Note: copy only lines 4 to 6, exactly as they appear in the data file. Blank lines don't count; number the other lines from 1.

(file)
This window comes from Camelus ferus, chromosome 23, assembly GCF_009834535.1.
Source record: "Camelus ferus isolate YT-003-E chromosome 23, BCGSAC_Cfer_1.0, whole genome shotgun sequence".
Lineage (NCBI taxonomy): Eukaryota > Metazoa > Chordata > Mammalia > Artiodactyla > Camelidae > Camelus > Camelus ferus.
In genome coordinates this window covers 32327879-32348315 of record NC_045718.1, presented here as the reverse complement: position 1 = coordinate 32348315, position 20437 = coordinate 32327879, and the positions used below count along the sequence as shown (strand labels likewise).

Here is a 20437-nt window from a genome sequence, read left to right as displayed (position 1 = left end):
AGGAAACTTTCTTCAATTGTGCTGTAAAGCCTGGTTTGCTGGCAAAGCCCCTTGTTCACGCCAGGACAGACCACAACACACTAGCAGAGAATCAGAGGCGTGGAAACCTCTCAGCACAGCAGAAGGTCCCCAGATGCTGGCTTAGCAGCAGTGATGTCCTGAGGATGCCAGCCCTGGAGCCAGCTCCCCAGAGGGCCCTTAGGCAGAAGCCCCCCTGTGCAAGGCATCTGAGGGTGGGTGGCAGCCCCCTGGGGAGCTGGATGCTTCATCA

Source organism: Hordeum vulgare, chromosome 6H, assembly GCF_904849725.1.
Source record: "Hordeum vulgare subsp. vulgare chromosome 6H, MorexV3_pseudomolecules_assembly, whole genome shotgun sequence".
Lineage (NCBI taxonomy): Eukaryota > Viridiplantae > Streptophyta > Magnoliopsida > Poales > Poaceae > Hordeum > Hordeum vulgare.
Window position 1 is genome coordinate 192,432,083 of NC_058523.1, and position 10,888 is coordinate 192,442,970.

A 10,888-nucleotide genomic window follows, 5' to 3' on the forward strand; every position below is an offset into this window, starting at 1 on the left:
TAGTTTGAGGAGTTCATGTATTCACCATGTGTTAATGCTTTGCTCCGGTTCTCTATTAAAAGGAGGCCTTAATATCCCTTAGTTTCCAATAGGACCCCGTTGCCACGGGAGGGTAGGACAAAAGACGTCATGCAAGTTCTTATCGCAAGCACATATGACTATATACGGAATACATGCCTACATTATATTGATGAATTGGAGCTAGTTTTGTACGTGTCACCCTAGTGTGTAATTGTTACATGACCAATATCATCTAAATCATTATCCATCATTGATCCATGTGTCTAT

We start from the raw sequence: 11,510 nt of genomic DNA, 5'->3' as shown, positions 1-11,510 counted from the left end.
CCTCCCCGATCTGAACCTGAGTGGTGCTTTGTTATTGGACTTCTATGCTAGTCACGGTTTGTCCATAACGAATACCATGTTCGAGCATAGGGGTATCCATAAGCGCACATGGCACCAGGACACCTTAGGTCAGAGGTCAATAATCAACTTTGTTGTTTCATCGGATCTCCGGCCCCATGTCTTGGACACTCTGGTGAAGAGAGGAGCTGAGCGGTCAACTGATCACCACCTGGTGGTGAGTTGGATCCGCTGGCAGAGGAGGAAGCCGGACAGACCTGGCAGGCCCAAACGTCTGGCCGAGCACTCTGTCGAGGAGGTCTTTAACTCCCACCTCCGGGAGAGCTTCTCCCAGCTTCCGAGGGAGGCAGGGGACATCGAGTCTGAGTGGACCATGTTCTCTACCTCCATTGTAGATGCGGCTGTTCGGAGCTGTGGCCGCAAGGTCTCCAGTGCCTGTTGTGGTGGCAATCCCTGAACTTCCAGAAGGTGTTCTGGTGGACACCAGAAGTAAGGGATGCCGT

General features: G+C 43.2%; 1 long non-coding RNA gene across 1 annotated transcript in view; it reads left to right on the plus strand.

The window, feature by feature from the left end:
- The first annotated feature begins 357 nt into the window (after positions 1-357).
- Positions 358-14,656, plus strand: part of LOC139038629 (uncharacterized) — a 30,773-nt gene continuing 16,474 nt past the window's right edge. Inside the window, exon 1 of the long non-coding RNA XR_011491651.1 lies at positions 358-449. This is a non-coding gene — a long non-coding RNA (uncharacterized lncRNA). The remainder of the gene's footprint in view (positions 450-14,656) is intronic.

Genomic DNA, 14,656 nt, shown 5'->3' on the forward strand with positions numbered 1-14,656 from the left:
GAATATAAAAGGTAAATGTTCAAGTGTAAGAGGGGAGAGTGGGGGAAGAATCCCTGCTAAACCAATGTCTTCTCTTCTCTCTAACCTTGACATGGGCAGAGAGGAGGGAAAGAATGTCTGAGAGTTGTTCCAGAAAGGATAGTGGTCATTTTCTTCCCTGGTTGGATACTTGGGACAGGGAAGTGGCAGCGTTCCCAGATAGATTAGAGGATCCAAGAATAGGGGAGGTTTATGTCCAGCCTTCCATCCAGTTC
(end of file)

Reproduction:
In genome coordinates this window covers 32327879-32348315 of record NC_045718.1, presented here as the reverse complement: position 1 = coordinate 32348315, position 20437 = coordinate 32327879, and the positions used below count along the sequence as shown (strand labels likewise).

Here is a 20437-nt window from a genome sequence, read left to right as displayed (position 1 = left end):
AGGAAACTTTCTTCAATTGTGCTGTAAAGCCTGGTTTGCTGGCAAAGCCCCTTGTTCACGCCAGGACAGACCACAACACACTAGCAGAGAATCAGAGGCGTGGAAACCTCTCAGCACAGCAGAAGGTCCCCAGATGCTGGCTTAGCAGCAGTGATGTCCTGAGGATGCCAGCCCTGGAGCCAGCTCCCCAGAGGGCCCTTAGGCAGAAGCCCCCCTGTGCAAGGCATCTGAGGGTGGGTGGCAGCCCCCTGGGGAGCTGGATGCTTCATCA